VLC (Video Player)

VLC is a pretty standard player nowadays. I prefer mpv on desktop but I don't think it matters much on mobile. It's a nice to have for those rare moments I need to play a video file from storage.

VLC is also a music player, but I found the interface to be a bit ugly, especially compared to Shuttle. Music playback is definitely an afterthought for them whereas video is in their name.

Signal (SMS/MMS, Instant Messaging)

I used to use WhatsApp since that's where everyone is. I tried moving to Signal a few years back and no one followed. I tried again recently, and people did follow. It seems like the general public is (slightly) more privacy-conscious now than before which is great. The additional ability to send and receive SMS through Signal is also convenient as it keeps things in one place and reduces the need to install yet another app.

Signal itself is pretty solid. It lacks a few features like group calls. Their desktop experience is terrible right now. Signal is nowhere near as polished as Telegram and Whatsapp, but it's getting there. They do make a few strange decisions like PIN nag screens and a dedicated "sticker" button that no one uses. But their focus on privacy is what's important. Unlike Telegram, Signal-to-Signal messages are always end-to-end encrypted so everyone benefits from it.

Aegis (Two-Factor Authentication, TOTP)

I switched from Google Authenticator to Authy a while back as Authy provides remote backup and restore. However I didn't pay attention to the fact that they only allow backups through their own servers. You can't request a backup and move to something else. They don't even let you see your account keys to manually move them over. The only solution is to go through each service, hunt down the 2FA settings and move over to a new device. That sucks.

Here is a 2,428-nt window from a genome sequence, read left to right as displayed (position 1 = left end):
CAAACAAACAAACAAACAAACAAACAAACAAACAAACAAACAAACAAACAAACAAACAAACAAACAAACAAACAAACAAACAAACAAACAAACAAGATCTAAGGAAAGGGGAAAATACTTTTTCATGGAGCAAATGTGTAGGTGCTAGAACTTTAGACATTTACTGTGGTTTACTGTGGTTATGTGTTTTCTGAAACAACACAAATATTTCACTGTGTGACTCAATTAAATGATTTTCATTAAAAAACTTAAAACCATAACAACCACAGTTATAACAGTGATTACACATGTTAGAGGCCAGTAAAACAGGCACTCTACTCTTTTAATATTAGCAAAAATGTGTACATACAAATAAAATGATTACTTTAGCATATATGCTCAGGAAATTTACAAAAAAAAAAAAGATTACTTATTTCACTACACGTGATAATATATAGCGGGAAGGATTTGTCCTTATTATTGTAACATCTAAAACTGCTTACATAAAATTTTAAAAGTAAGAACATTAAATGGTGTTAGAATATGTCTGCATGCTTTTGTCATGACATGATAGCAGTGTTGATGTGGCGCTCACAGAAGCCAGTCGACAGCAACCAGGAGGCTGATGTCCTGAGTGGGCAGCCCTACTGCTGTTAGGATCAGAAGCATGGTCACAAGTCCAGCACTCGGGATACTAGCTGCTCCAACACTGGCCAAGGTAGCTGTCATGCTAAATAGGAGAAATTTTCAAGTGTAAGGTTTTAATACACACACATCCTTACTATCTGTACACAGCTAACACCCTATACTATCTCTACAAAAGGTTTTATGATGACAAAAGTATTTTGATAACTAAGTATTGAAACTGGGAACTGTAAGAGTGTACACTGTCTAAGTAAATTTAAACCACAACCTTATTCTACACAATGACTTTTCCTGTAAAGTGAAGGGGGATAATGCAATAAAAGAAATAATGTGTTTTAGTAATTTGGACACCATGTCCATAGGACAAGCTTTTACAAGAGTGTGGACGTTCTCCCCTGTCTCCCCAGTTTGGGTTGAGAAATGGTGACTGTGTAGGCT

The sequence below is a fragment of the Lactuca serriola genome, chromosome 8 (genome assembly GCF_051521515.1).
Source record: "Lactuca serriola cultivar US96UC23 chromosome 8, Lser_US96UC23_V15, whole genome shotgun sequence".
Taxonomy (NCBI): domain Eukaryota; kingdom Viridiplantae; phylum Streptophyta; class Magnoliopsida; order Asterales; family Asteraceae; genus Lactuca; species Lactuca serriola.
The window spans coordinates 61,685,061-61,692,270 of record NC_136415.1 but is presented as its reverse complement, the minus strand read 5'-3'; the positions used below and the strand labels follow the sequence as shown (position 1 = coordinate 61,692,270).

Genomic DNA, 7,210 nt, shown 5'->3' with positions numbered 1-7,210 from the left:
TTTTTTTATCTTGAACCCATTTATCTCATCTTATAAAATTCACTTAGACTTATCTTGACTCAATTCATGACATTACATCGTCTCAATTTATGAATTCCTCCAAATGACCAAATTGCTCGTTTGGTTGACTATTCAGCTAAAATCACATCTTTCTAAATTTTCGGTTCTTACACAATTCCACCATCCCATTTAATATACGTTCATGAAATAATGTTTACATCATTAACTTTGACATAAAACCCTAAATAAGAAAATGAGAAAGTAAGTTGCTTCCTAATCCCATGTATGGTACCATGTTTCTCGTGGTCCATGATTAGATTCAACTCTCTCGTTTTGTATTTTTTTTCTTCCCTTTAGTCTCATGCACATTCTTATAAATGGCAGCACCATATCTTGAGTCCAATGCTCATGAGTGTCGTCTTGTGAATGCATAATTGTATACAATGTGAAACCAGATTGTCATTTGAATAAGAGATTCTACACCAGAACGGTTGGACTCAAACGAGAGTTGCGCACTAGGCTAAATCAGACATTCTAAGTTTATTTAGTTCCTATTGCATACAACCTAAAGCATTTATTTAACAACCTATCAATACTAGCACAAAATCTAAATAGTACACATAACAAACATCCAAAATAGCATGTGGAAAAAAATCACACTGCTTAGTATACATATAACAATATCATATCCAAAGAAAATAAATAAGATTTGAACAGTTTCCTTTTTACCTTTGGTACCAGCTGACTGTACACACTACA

I found two popular open source alternatives: andOTP and Aegis. Both work as you'd expect and have similar interfaces. However, since they store your keys encrypted, you need to input a password every time you launch the app. Aegis supports fingerprint unlocks to make that process more convenient so I went with that.

Unlike Authy, both of these apps let you export your keys locally, however they don't back them up remotely for you so it's up to you to keep them safe.

OsmAnd (Maps)

There's no doubt that Google Maps is pretty much the best map and navigation app. But giving Google our location details is of course a bad idea. OsmAnd is the best open source alternative. It uses OpenStreetMap and while the interface isn't as clean as Google Maps, it works and provides everything you'd need; including offline maps and public transport directions. In a way, its traditional presentation and open nature makes it a much better tool for power users.

Last I remember, the app on Play Store (OsmAnd+) had some subscription-based features. However the one I installed from F-Droid (OsmAnd~) doesn't have any of that, which makes it a lot less confusing to use. Maybe it's missing some features but I'm happy with what I have.

Other Apps

I'm still using Fastmail's app for email and calendar. I bought DAVx5 to synchronise contacts -- something that should be built-into Android but isn't because Google wants you to go through them -- and I could do the same for calendars. Email of course can go through SMTP. However I've tried the email and calendar apps on F-Droid and I'm not sold on any of them. There's a lack of polish compared to Fastmail's app so I'm reluctant to switch.

BitWarden while open-source isn't available in F-Droid's official repo yet due to some dependencies. But they have their own repo in the meantime. It lacks automatic push updates since that's tied to proprietary Google software (a common story), which I'm fine with.

For everything else, Simple Mobile Tools provides an entire suite of open source core Android apps. Calendar, gallery, camera, file manager, etc. Most of which don't require network access. Pretty amazing.

Oh, there's also some mandatory banking apps. A hell of closed source bad ideas. I don't think there's a cure for that yet other than to avoid them altogether. The sad thing is, Steam also falls under that bracket. I'll never understand Valve. Aegis at least can work as a Steam Guard Authenticator (which is like any other TOTP but with completely unnecessary custom encoding), but the Steam app is still needed for approving trade requests.

Conclusion

I strongly recommend Android users start looking at alternative app stores like F-Droid. Google is slowly strangling Android's ecosystem so we need to start introduce some competition. Until at least a viable alternative to Android appears.

Thanks for reading.